Two years later he was arrested in Kuwait carrying a Lebanese passport under the name Elias Saab, and he was sentenced to life in prison together with 16 others after he was convicted of carrying out terror attacks against the embassies of the US and France, a power station, an attempt on the country’s leader and more. Sixty-four people were killed in these acts of terror.
The terror attacks were carried out simultaneously, and thus Badreddine can be considered “the inventor” of the tactic adopted years later by Osama bin Laden and al-Qaida.
While in jail, his aggression and ruthless behavior were not softened. He attacked a prison guard with a razor and was sorry that he only butchered his face and did not succeed in decapitating him. His brother-in-law Mughniyeh and Iranian intelligence did everything they could to get him out of prison.
They kidnapped American and Western hostages in Lebanon, attacked Kuwaiti targets and hijacked a Kuwaiti passenger plane.
However, the Emir of Kuwait refused to give in. Only in 1990, amid the occupation of Kuwait by Saddam Hussein’s Iraq, Badreddine took advantage of the chaos and escaped back to Lebanon with the help of Iranian intelligence operatives.
He was made Mughniyeh’s deputy a few years later and was responsible (together with Talal Hamia) for external operations.
A day prior to the IDF’s withdrawal from Lebanon, he arrived, together with his brother-in-law and three other senior Hezbollah members, for a patrol of the border. Israeli Military Intelligence recognized Hezbollah’s “Fab Five” and prepared an assassination mission, but it was not ultimately approved by then-defense minister Ehud Barak.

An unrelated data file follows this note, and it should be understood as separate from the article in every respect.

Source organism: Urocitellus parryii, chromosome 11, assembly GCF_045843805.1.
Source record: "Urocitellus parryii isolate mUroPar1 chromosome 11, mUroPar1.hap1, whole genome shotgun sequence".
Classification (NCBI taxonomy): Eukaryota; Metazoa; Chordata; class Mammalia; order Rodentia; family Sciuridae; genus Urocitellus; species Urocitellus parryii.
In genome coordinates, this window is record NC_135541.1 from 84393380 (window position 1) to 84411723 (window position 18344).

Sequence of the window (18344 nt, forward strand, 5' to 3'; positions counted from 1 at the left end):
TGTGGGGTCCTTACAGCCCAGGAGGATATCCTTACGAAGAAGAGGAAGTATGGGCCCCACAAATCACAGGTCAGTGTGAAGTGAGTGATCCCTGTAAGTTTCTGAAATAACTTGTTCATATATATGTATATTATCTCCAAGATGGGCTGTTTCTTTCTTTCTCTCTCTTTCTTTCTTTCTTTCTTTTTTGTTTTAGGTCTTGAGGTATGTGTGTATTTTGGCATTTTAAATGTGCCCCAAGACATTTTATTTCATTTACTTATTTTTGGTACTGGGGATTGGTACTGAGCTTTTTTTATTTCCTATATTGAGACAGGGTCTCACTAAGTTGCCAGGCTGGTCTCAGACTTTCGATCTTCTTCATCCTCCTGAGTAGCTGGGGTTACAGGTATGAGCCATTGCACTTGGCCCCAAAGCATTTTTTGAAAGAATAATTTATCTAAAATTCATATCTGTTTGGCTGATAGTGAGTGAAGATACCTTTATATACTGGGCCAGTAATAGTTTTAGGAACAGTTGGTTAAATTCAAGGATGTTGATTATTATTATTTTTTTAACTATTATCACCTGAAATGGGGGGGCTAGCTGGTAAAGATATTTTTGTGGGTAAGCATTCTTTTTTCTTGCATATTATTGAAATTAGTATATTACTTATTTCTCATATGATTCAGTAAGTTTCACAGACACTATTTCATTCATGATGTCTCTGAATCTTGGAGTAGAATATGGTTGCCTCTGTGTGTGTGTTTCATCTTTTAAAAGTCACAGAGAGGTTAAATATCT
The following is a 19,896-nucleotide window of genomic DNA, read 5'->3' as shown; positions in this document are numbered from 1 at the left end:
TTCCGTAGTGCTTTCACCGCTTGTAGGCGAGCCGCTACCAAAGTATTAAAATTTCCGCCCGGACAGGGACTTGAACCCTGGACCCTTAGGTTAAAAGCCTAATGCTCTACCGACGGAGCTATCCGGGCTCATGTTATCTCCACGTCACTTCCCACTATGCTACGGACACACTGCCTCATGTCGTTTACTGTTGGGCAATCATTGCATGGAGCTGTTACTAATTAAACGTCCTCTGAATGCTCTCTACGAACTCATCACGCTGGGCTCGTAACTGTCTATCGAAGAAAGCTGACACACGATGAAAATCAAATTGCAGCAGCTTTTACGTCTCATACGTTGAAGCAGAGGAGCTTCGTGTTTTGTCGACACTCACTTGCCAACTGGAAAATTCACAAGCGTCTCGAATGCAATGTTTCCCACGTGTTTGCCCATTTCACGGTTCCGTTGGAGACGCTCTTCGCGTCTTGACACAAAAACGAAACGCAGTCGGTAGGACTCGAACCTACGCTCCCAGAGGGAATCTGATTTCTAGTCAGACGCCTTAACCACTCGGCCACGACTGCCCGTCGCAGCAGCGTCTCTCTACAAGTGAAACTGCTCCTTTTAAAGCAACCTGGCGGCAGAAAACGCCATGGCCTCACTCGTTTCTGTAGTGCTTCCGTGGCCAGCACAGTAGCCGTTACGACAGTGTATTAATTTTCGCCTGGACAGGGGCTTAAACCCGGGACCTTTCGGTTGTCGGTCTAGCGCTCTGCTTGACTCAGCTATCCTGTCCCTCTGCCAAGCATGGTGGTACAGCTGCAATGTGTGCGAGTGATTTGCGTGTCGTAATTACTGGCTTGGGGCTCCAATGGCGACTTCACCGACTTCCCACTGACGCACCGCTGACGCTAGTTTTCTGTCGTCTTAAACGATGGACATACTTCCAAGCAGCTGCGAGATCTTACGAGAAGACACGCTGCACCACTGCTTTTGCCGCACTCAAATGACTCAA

In 2005, Badreddine served as the “project manager” of the assassination of then-Lebanese prime minister Rafik Hariri, who was pro-western and pro-Saudi. The operation was carried out as a joint initiative of Syrian intelligence and Hezbollah.
UN-sponsored International Criminal Court investigators found Badreddine and three other Hezbollah members to be those responsible for Hariri’s murder and demanded that they be extradited and made to stand trial. The Lebanese government, under threat from Hezbollah, did not acquiesce to the ICC’s request.
Badreddine became even more alert and went further into the underground, gaining the nickname “the Shadowman.” However, this did not prevent him from enjoying life’s pleasures. Posing as Sami Issa, he visited casinos, lived it up with women and being an avid diver, sailed in his fisherman’s boat.
After Mughniyeh’s assassination in 2008, he was named Hezbollah’s supreme military commander, which also made him responsible for avenging his brother-in-law’s death through attempts to hit Israeli targets (most of which failed) in India, Georgia, Thailand, Cyprus and Burgas, Bulgaria. In the last attack, six people were killed, five of whom were Israelis.
Mustafa Badreddine’s death is a blow for Hezbollah that will further diminish the organization’s already low morale due to the war in Syria. The assassination of the brothers-in-law shows that, despite their strict compartmentalization, Hezbollah is a group that intelligence agencies are succeeding to penetrate.
This further compromises the feeling of security for Hezbollah leader Hassan Nasrallah and his patron, General Qassem Suleimani, the commander of the Iranian Quds Force. It is also an operational blow, but eventually Hezbollah will recover and a new military commander will be chosen, likely Talal Hamia.